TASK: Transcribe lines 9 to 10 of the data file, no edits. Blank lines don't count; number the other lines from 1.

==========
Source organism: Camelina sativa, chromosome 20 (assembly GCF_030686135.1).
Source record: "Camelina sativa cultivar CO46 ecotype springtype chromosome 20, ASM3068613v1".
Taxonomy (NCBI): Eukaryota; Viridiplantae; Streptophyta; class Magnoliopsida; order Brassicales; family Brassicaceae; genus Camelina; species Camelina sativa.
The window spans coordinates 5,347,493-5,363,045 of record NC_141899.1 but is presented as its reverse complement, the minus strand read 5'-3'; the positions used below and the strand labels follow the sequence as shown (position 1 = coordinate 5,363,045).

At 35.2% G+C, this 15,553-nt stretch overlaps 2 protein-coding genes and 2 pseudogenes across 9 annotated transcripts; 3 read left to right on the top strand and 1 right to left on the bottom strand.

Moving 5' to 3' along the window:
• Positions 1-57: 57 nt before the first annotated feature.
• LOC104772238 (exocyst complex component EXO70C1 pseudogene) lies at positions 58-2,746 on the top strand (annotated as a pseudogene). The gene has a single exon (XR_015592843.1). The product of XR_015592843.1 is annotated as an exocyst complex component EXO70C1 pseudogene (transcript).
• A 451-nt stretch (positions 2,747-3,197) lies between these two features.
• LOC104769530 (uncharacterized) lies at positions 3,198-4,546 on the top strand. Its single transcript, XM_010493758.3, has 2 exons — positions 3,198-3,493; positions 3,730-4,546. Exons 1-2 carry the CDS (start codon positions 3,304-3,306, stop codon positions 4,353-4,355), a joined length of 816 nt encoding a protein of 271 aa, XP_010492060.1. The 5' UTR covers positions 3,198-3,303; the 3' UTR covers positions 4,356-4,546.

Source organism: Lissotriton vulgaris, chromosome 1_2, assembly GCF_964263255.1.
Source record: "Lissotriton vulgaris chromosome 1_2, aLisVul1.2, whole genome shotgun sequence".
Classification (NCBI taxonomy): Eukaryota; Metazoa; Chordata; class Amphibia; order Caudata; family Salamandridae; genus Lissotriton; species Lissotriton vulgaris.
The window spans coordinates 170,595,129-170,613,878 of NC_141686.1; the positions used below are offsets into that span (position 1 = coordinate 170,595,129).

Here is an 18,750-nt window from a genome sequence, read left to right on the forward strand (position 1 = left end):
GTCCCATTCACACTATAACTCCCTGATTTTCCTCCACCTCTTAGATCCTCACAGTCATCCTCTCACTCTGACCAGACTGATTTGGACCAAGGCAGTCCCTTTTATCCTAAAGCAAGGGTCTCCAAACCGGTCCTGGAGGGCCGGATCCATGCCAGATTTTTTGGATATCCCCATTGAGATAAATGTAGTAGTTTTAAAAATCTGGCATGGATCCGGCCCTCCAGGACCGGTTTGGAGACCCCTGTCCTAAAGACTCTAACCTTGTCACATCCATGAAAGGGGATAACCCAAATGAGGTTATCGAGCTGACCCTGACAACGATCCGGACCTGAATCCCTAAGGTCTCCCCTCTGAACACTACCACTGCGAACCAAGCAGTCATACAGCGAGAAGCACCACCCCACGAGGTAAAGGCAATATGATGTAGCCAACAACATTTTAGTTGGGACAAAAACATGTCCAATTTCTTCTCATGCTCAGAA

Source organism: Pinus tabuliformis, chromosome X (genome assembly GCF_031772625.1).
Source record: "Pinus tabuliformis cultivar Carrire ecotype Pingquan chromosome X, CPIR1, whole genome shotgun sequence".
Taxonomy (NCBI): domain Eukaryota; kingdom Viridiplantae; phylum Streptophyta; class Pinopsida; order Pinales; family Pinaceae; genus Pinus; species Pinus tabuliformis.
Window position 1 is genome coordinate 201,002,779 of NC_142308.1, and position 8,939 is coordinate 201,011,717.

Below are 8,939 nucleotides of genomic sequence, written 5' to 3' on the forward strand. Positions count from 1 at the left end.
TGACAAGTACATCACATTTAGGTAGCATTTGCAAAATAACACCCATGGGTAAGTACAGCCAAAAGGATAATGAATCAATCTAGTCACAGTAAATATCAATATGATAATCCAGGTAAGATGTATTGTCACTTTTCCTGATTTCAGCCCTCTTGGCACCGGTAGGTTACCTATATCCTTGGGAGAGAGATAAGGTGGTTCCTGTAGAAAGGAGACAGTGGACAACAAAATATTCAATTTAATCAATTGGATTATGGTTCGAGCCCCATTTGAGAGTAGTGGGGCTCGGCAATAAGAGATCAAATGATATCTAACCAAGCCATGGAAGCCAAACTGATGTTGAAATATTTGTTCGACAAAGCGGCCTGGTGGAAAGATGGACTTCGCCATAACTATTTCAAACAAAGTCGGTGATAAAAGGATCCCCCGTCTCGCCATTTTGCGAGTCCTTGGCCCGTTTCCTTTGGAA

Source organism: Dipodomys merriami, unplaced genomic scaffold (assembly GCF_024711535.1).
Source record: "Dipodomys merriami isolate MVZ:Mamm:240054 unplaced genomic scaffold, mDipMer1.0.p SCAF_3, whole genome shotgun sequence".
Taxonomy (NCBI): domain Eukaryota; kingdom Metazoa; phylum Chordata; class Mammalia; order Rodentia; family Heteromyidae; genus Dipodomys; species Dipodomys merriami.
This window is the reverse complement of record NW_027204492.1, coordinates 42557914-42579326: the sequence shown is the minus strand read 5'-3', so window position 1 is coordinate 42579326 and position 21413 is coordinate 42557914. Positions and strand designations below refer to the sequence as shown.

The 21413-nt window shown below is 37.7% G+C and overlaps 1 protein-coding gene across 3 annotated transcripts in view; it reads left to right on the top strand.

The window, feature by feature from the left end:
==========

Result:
• A 451-nt stretch (positions 2,747-3,197) lies between these two features.
• LOC104769530 (uncharacterized) lies at positions 3,198-4,546 on the top strand. Its single transcript, XM_010493758.3, has 2 exons — positions 3,198-3,493; positions 3,730-4,546. Exons 1-2 carry the CDS (start codon positions 3,304-3,306, stop codon positions 4,353-4,355), a joined length of 816 nt encoding a protein of 271 aa, XP_010492060.1. The 5' UTR covers positions 3,198-3,303; the 3' UTR covers positions 4,356-4,546.